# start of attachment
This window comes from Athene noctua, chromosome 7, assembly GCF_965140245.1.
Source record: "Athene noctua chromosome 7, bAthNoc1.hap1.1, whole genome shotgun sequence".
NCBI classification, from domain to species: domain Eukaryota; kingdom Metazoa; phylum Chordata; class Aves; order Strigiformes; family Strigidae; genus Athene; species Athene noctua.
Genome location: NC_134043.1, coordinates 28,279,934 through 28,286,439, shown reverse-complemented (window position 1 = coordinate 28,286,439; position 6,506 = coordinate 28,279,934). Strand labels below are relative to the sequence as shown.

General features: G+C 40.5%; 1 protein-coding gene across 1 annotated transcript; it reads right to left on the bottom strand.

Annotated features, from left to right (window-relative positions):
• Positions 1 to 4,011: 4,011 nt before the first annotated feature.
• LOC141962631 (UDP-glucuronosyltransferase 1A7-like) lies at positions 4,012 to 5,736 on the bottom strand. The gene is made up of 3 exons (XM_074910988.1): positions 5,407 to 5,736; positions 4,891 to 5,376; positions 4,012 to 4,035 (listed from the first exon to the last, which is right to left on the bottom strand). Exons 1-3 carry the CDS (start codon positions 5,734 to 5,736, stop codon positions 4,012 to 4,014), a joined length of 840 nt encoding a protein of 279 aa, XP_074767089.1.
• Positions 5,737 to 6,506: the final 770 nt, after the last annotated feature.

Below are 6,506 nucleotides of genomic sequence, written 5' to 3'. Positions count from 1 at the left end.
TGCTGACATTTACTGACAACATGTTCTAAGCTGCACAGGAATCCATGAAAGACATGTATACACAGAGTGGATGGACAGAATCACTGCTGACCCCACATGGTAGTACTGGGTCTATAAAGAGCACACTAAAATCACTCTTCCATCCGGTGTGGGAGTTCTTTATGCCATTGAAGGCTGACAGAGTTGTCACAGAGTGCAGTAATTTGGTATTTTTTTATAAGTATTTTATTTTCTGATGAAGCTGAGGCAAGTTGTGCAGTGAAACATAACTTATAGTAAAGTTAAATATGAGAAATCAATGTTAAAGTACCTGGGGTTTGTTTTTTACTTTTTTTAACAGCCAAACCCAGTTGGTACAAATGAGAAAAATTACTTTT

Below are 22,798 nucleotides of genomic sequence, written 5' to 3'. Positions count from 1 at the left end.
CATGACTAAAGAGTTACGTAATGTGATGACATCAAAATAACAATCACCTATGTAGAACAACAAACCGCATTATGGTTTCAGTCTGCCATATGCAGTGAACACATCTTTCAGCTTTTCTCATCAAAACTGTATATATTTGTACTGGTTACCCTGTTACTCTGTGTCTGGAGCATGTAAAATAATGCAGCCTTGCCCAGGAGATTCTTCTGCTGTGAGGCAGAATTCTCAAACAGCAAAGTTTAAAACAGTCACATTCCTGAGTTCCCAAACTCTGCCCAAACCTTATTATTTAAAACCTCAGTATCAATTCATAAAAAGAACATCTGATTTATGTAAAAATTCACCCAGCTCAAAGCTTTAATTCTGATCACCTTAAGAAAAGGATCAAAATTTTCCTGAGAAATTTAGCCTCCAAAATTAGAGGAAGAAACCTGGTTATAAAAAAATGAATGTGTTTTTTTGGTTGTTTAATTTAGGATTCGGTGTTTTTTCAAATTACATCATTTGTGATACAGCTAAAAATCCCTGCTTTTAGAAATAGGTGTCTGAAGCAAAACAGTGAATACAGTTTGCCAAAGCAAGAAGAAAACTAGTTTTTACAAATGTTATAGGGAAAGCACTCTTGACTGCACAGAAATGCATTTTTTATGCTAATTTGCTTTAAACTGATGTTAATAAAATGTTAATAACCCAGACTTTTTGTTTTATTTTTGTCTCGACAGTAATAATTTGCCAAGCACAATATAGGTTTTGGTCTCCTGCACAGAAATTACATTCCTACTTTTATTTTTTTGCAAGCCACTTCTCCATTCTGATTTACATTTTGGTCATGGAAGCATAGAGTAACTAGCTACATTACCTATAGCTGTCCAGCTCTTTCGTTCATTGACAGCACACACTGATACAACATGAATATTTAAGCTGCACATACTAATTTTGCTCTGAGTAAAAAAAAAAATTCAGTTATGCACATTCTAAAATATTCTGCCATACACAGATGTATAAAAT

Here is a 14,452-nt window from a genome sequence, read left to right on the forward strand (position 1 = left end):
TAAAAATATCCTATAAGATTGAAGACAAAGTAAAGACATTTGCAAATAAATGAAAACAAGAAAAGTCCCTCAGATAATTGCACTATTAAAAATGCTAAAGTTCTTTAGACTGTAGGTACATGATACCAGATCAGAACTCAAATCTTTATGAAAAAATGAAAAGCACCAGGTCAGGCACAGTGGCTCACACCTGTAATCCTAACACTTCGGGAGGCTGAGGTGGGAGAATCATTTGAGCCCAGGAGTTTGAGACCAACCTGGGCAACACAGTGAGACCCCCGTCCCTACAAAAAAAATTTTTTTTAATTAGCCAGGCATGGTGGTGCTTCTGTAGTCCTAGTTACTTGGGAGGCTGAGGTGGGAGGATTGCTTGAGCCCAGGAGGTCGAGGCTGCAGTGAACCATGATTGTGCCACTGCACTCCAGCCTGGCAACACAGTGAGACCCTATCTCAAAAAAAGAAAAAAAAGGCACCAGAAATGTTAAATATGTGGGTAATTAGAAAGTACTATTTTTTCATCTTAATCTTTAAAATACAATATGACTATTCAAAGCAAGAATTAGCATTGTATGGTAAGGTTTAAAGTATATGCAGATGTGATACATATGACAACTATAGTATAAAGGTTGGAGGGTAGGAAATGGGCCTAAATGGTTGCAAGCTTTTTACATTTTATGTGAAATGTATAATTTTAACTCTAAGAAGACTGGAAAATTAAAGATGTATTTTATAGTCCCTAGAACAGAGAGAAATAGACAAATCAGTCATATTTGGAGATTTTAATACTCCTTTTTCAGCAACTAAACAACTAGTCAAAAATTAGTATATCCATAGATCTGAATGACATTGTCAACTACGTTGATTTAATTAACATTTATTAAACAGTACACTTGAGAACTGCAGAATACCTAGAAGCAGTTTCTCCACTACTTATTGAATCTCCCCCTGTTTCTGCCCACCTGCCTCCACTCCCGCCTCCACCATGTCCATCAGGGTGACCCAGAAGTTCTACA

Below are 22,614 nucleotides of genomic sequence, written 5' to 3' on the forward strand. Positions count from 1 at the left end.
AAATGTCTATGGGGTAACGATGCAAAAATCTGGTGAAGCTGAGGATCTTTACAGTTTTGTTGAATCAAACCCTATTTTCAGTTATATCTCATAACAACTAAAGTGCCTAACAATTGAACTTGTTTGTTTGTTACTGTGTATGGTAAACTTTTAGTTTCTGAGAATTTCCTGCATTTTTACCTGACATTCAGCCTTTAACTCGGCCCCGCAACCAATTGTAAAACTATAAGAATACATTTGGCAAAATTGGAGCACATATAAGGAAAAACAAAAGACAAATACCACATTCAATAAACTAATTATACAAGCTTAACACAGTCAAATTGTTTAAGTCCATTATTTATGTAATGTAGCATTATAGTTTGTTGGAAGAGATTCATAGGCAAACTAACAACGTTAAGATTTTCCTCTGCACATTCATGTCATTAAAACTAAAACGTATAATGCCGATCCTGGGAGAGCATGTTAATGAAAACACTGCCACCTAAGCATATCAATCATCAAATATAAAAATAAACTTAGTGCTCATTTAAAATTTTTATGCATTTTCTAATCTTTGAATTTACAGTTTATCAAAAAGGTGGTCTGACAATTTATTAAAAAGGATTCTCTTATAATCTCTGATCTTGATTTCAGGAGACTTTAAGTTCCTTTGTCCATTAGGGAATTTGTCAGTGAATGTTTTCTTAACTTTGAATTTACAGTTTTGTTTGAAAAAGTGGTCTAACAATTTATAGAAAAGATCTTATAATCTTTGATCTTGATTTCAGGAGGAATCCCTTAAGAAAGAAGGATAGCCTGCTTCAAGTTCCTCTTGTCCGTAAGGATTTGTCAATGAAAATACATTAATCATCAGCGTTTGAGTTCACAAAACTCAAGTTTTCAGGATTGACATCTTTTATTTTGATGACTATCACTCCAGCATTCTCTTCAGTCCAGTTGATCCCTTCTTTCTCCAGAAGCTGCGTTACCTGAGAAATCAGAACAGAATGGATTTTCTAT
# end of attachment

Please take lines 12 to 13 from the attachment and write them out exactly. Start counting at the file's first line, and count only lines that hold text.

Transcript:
Below are 22,798 nucleotides of genomic sequence, written 5' to 3'. Positions count from 1 at the left end.
CATGACTAAAGAGTTACGTAATGTGATGACATCAAAATAACAATCACCTATGTAGAACAACAAACCGCATTATGGTTTCAGTCTGCCATATGCAGTGAACACATCTTTCAGCTTTTCTCATCAAAACTGTATATATTTGTACTGGTTACCCTGTTACTCTGTGTCTGGAGCATGTAAAATAATGCAGCCTTGCCCAGGAGATTCTTCTGCTGTGAGGCAGAATTCTCAAACAGCAAAGTTTAAAACAGTCACATTCCTGAGTTCCCAAACTCTGCCCAAACCTTATTATTTAAAACCTCAGTATCAATTCATAAAAAGAACATCTGATTTATGTAAAAATTCACCCAGCTCAAAGCTTTAATTCTGATCACCTTAAGAAAAGGATCAAAATTTTCCTGAGAAATTTAGCCTCCAAAATTAGAGGAAGAAACCTGGTTATAAAAAAATGAATGTGTTTTTTTGGTTGTTTAATTTAGGATTCGGTGTTTTTTCAAATTACATCATTTGTGATACAGCTAAAAATCCCTGCTTTTAGAAATAGGTGTCTGAAGCAAAACAGTGAATACAGTTTGCCAAAGCAAGAAGAAAACTAGTTTTTACAAATGTTATAGGGAAAGCACTCTTGACTGCACAGAAATGCATTTTTTATGCTAATTTGCTTTAAACTGATGTTAATAAAATGTTAATAACCCAGACTTTTTGTTTTATTTTTGTCTCGACAGTAATAATTTGCCAAGCACAATATAGGTTTTGGTCTCCTGCACAGAAATTACATTCCTACTTTTATTTTTTTGCAAGCCACTTCTCCATTCTGATTTACATTTTGGTCATGGAAGCATAGAGTAACTAGCTACATTACCTATAGCTGTCCAGCTCTTTCGTTCATTGACAGCACACACTGATACAACATGAATATTTAAGCTGCACATACTAATTTTGCTCTGAGTAAAAAAAAAAATTCAGTTATGCACATTCTAAAATATTCTGCCATACACAGATGTATAAAAT